New Release: Armin Strom Mirrored Force Resonance

Pinterest LinkedIn Tumblr +

Combining the art of traditional watchmaking and modern engineering, the Armin Strom Mirrored Force Resonance is certainly a timepiece that has the wow-factor. Following the successful launch of both the rose gold and stainless steel edition, Armin Strom had decided to up the notch again. This time, with an intricate guilloché dial. 

The Mirrored Force Resonance is Armin Strom’s most innovative timepiece to date. The watch, which we have discussed extensively in our review article, is a modern take on a very rare complication: the Resonance.

The Resonance is an interesting complication. The phenomenon was first discovered in 1655, by Christian Huygens. Christian – who was the inventor of the pendulum clock – noted that if two pendulum clocks were hung from a common beam, they would eventually be synchronised. This is regardless if the two clocks had previously displayed a slightly different time. The main advantage of this is that (i) it may increase the precision due to the improved stability of the rate of oscillation and (ii) it is more resilient to external shocks. Despite that, it is a rather uncommon movement due to the work that is involved. The other two known wristwatches that feature this complication is the F.P. Journe Chronomètre à Résonance and Haldimann H2 Resonance Flying Tourbillon.


The New Armin Strom Mirrored Force Resonance, with Handmade Guilloché Dial


The new Armin Strom Mirrored Force Resonance, this time with a stunning guilloché dial.


This year, Armin Strom had decided to up the ante, with a new variant of the Mirrored Force Resonance. The new variant offers an elegant interpretation of the timepiece, with a stunning hand-executed guilloché dial. The guilloché dial creates a juxtaposition to Armin Strom’s contemporary take on the resonance complication.

The guilloché dial is available in a variety of colours and patterns. The options are selected based on the owner’s discretion – in which they could choose either a blue, black, anthracite, red, or bi-colour dial, with one of the three guilloché motifs (sun-ray, concentric waves, or barley-corn).

In addition, the guilloché dial is produced in collaboration with Master Watchmaker Kari Voutilainen. The dials are manufactured in his Môtiers-based workshop. They will be made using a century-old engine-turning lathes, which can only be operated and controlled by hand. The crafting of the patterns, which are obtained through chiselling, is an intricate and time-consuming process that showcases the craftsman’s competency and virtuosity.


The Movement: Strom ARF15


The caseback shows the twin barrels and the dual train. This is on an earlier version of the Mirrored Force Resonance, which shares a similar movement.


The movement that is fitted on this timepiece is the Strom ARF15. This is an in-house developed movement, and it is similar to the one that is used on the previous variant of the timepiece. As per traditional watchmaking, the plates and bridges are made from brass, with ruthenium plating.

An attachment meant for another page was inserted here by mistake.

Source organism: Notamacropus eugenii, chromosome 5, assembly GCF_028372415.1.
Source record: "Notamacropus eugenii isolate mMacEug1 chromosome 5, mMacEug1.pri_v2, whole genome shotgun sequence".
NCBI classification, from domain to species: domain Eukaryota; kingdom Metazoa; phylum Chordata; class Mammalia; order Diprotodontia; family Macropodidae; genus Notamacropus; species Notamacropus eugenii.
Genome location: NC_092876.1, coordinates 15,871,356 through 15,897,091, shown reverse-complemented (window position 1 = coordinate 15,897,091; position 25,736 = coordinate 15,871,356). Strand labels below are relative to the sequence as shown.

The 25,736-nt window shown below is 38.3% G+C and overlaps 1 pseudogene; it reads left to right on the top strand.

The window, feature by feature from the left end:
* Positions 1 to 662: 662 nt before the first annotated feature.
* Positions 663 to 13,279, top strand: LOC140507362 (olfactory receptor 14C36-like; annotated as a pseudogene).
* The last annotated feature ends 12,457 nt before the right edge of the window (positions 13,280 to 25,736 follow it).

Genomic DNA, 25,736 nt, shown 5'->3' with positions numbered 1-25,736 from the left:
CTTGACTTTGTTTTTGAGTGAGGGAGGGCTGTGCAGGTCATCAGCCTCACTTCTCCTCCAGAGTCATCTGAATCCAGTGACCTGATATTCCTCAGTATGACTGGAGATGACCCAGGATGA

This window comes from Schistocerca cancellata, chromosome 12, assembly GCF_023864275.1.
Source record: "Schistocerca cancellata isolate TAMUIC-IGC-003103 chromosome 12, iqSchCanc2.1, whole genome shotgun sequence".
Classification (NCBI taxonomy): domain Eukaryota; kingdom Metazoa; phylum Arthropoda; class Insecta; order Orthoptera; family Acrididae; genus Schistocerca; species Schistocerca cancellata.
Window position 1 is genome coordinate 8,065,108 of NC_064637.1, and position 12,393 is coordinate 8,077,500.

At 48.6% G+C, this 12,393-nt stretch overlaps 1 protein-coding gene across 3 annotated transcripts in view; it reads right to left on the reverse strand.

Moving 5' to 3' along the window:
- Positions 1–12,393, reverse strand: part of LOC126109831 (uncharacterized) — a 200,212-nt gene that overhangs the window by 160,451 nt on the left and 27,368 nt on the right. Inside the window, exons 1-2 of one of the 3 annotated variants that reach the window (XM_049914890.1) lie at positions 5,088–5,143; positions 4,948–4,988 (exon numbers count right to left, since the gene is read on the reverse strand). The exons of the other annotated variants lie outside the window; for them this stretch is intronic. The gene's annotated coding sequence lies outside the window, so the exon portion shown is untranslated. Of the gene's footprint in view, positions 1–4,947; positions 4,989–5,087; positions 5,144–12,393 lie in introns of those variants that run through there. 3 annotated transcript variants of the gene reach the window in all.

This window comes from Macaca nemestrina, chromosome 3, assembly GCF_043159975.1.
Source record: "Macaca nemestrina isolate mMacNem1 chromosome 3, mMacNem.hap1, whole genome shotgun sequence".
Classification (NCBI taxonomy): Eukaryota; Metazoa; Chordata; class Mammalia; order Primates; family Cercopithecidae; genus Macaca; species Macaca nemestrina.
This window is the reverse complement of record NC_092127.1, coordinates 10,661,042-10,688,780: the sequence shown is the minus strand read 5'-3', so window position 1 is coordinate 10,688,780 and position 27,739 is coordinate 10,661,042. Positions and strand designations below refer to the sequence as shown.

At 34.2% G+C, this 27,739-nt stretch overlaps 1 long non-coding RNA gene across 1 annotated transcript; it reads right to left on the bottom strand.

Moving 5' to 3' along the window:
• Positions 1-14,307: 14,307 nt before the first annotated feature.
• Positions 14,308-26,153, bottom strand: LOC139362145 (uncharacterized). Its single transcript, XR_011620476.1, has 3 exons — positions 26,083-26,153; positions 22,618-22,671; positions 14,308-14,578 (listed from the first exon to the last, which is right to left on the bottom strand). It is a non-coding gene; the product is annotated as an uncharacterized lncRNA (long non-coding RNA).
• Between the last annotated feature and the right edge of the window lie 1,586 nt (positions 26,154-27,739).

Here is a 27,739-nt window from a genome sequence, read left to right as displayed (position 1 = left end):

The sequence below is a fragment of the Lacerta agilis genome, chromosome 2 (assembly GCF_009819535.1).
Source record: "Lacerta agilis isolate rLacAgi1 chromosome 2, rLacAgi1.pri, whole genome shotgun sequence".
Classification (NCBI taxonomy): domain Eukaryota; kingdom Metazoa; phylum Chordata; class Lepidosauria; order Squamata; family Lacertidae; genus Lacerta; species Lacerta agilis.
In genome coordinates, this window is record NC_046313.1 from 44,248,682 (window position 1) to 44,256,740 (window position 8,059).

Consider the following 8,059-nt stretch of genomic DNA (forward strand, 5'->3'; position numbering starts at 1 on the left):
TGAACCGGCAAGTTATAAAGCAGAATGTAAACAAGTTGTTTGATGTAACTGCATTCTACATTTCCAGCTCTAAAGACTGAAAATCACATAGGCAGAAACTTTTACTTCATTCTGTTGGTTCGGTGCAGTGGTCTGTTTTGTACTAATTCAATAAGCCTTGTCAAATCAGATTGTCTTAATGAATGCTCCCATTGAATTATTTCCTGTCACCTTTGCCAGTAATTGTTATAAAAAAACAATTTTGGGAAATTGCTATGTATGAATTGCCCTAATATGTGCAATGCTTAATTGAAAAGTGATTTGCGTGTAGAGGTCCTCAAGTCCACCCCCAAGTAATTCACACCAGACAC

Interestingly, the two trains – as seen in the above pictures – are independent. This is with the exception of the connection at the resonance clutch spring. The two trains run in opposite directions, with the lower train running clockwise. This is apparent on the dial side, where the difference can be seen in the movement of two sub-dials that display the seconds.


Another angle of the Armin Strom’s ARF15.


As mentioned above, the two balance wheels are connected only at the hairsprings. It is through the use of a special resonance clutch spring that is attached to the studs of each escapement. This allows them to oscillate in unison – which was the same phenomenon that Christian Huygens had observed four centuries back.

Besides that, the manual-winding movement beats at a frequency of 25,200 bph. The movement contains 226 components, with 46 jewels. It also boasts a decent power reserve of approximately 48 hours.




This variant of the Mirrored Force Resonance combines the best of both worlds. On one hand, it features traditional watchmaking through the guilloché dial and other traditional watchmaking techniques. On the other hand, this is Armin Strom’s modern interpretation of a relatively old and unknown complication. The end result is definitely interesting.

The 43.4mm watch will be available in stainless steel, paired with an alligator horn-back strap and an additional black rubber strap. It will be priced at CHF 59,000 (approximately S$80,216).


Technical Details


Case: 43.4mm diameter x 13.0mm thick – stainless steel – sapphire crystal on the front and on the back with antireflective coating – 50m water resistant.
Movement: AFR15 with manual winding – 48h power reserve – 25,200 vibrations/h – hours, minutes, twin seconds, two independent resonant regulators. 16’’’ ½ lines x 7.70mm. 226 parts.
Strap: alligator horn-back strap and stainless steel ardillon buckle as well as an additional black rubber strap. A double-folding clasp in stainless steel is available as an option.
Price: CHF 59,000 (approximately S$80,216)


About Author

Comments are closed.